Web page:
Getting clean and safe drinking water is the right of every citizen. Unfortunately, the natural resource that helps in sustaining lives on Earth, is dangerously contaminated. A report by NSO suggests that two-thirds of Indian homes drink unsafe and untreated water. Only 8% of the household boil water before drinking, which is not a very efficient way of removing contaminants. According to the Sustainable Development Goals (SDGs) every country needs to achieve this goal by 2030. Considering this, the Bureau of Indian Standard has designed a specific guideline for safe drinking water. However, a recent report showed that 13 metros receive contaminated water.
Standard For Safe Drinking Water
The Bureau of Indian Standards (BIS) has specified drinking water quality standards in India to provide safe drinking water to the people. It is pertinent that drinking water sources be tested at regular intervals and ensure that water is meeting the prescribed standards or not, if not, then, the extent of contamination/unacceptability and follow up required.
Another guideline for water quality is prescribed by Ministry of Water Resources, Government of India in 2005. This is known as the Uniform Protocol for Water Quality Monitoring. The increasing risk of geogenic and anthropogenic contamination has led to necessitate the above.
A Detailed View of the Report
A recent water quality test conducted by BIS showed that 13 cities have the most unsafe water. Delhi’s tap water is the most unsafe among cities from where the samples were taken. A water quality report by Bureau of Indian Standards (BIS) showed the national capital is at the bottom of the list. The water samples of 13 cities were tested which include Kolkata, Chennai, Bengaluru, Jaipur and Lucknow. All the cities failed the water quality test. In fact, Mumbai is the only city where the samples of tap water met all the parameters under Indian Standard 10500:2012, which is the specification for drinking water so far.
BIS Standards Set for drinking water quality
According to the Central Ground Water Board, BIS (IS_10500 and revised module IS 10500:2012) has specifications in Uniform Drinking Water Quality Monitoring Protocol. This standard has two limits i.e. acceptable limits and permissible limits in the absence of an alternate source. If any parameter exceeds the limit, the water is considered unfit for human consumption.
In broad terms, if the water is bacteriology contaminated (E-coli and viruses etc), or if chemical contamination exceeds maximum permissible limits, the BIS considers that water unfit for drinking.
Together We Can offer the latest drinking water specifications as per the BIS. According to BIS 1500-2012 the acceptable limit of bacteria and other major contamination are as follows:
(In the absence of alternate source of water)
|Total hardness as CaCo3, mg/l, Max
||Shall not be detectable in any 100ml sample
||Shall not be detectable in any 100ml sample
|Total iron as Fe, mg/l, Max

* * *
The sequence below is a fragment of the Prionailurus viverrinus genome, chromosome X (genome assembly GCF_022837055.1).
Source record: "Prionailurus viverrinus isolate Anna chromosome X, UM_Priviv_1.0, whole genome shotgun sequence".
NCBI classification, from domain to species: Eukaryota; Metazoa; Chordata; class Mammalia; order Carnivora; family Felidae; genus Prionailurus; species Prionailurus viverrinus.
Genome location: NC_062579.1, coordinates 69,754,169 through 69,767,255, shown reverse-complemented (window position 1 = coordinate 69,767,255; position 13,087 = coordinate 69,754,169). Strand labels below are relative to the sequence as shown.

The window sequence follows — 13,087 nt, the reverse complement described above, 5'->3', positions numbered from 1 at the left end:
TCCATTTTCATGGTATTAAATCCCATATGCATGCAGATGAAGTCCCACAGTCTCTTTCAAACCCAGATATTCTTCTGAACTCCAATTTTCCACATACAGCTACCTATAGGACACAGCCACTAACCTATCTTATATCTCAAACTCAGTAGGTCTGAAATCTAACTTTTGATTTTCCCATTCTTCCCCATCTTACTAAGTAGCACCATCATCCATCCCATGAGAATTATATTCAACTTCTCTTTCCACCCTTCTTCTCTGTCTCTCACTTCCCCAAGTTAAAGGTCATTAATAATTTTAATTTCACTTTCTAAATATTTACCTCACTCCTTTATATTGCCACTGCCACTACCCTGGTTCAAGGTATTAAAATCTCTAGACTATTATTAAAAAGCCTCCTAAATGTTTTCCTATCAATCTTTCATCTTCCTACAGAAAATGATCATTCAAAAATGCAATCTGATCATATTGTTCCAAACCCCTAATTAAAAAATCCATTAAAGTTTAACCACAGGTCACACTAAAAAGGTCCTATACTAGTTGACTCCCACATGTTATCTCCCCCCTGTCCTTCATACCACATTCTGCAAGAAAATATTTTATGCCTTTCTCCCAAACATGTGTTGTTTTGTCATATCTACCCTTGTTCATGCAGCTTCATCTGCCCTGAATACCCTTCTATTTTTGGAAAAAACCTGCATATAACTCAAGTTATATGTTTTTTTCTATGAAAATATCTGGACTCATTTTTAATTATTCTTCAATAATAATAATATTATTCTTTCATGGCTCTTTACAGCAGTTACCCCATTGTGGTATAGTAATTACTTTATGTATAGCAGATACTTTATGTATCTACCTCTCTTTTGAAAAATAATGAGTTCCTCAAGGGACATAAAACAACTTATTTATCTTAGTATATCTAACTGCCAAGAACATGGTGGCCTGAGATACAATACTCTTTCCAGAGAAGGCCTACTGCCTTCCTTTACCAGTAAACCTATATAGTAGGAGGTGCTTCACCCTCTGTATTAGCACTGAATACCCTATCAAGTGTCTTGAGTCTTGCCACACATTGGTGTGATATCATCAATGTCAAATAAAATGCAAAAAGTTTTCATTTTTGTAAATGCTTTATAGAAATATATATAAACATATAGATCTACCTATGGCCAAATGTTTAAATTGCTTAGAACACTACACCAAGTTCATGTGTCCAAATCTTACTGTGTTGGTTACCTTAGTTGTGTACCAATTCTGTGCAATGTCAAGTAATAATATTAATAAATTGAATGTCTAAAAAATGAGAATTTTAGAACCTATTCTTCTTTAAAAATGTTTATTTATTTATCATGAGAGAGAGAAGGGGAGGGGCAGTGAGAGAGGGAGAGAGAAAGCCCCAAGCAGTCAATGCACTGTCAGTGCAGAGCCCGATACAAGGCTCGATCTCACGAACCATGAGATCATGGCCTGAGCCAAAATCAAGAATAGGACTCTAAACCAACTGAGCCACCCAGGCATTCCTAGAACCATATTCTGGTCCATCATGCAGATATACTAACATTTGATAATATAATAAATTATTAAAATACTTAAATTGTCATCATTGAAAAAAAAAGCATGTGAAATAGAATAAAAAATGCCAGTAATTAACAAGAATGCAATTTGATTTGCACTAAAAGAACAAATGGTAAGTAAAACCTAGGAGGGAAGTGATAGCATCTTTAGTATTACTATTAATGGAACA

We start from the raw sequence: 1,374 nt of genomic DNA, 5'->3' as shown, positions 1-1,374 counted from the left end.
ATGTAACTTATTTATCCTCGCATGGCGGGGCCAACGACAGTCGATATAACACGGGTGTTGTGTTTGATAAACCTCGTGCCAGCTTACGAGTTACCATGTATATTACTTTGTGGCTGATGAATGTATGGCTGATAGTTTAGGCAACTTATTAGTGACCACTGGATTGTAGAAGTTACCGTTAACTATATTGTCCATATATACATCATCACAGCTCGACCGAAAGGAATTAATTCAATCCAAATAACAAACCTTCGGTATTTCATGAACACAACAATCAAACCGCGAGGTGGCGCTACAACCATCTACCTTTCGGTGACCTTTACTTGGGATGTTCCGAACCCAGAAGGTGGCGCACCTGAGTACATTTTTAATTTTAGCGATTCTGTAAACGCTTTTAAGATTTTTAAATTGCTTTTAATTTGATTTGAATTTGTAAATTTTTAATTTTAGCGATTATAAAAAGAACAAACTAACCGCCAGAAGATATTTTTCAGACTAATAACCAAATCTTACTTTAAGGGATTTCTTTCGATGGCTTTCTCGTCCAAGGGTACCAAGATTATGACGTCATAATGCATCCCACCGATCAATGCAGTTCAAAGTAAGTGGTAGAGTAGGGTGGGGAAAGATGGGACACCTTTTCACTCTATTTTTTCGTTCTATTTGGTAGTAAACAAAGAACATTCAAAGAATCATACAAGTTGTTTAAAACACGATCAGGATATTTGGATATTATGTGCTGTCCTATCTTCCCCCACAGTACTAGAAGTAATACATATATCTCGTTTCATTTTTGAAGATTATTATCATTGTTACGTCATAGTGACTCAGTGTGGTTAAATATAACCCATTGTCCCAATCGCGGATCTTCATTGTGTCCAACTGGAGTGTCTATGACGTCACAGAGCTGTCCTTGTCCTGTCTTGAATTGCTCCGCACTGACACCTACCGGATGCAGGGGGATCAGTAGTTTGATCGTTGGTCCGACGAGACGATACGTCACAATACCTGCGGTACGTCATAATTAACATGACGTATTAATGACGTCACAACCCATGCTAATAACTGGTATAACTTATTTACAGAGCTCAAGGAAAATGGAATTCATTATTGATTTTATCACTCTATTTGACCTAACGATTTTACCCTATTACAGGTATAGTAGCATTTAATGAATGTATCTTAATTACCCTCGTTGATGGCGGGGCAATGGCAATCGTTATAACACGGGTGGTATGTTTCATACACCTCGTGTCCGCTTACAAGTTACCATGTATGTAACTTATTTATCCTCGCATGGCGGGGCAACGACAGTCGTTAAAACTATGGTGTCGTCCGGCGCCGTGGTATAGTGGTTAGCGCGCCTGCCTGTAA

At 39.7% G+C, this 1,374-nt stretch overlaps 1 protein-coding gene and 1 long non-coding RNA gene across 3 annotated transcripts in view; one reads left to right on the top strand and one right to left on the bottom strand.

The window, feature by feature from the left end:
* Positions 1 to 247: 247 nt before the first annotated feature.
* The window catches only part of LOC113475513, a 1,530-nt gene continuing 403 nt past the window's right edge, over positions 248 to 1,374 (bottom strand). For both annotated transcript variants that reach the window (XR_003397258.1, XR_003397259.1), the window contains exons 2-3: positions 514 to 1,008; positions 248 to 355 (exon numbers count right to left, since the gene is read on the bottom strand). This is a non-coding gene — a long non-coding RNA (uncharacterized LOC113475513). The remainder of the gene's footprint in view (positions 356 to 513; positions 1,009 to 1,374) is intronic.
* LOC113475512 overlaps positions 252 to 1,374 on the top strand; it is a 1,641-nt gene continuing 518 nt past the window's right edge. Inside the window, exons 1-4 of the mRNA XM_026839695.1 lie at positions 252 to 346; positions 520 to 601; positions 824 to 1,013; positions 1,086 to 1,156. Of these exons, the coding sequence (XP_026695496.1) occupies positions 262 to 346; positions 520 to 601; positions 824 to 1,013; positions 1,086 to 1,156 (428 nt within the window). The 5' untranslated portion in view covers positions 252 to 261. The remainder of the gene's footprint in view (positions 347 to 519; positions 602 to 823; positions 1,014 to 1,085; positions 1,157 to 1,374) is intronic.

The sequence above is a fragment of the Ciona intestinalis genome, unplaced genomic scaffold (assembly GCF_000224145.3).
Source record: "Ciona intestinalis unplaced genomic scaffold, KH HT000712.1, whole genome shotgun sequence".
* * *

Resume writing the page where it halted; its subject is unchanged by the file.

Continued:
Ministry Of Drinking Water And Sanitation had published in 2013 that more than 85% of rural households have access to drinking water within or near their premises. As this figure might indicate a better scenario than the UN report of 1975; we need to give greater emphasis to providing safe drinking water on a continuous basis.
Provision of safe drinking water keeping in mind health protection has more relevance in rural India from the point of view of chemical and microbial risk. The most effective means of ensuring safe drinking water is through the use of water safety plan which effectively utilizes water quality data in planning preventive and corrective actions. The Ministry of Drinking Water and Sanitation, Government of India had a few years back evolved the Uniform Drinking Water Quality Monitoring Protocol with emphasis on water quality and safety. This protocol encompasses various laboratory management practises ensuring scientifically correct interventions to improve water quality.
Keeping in mind the importance of ensuring drinking water quality, the Government of India has earmarked 3% of state allocation of National Rural Drinking Water Program (NRDWP) for water quality monitoring and surveillance. This protocol acts as a guidance system on aspects like minimum infrastructure required for building space, manpower, instrumentation, sampling and testing procedures etc. This will feed the prevalent urgent need to strengthen and set up laboratories so that quality of drinking water is ensured.
Ways to Get Safe Drinking Water
The only way to get safe drinking water is by installing a water purifier. Though electric purifiers have become quite common, only a few homes have installed water purifiers. Approximately 8.7 per cent of the households in India have electric water purifier and only 20.8 per cent urban households have electric water purifiers. When it comes to Delhi, only 36.5 per cent of the households use electric water purifiers. Boiling water, which is a common way of purifying water in most of the households doesn’t remove all the impurities. A lot of suspended impurities, chemicals and microorganisms can’t be removed by boiling.
How can Water Purifiers Help?
The only way to ensure that you get clean drinking water is by installing an RO water purifier. The water purifiers use different stages of purification process to remove impurities such as bacteria, viruses, salts, chemicals and other impurities. Using an RO purifier is the only way to stay safe from waterborne diseases, which is one of the largest killers in India. If you are worried about the water wastage, opt for RO purifiers that reduce wastage as compared to conventional RO purifiers. The small amount of water that’s wasted can be used for household purposes. Visit KENT website to find out more about RO water purifiers.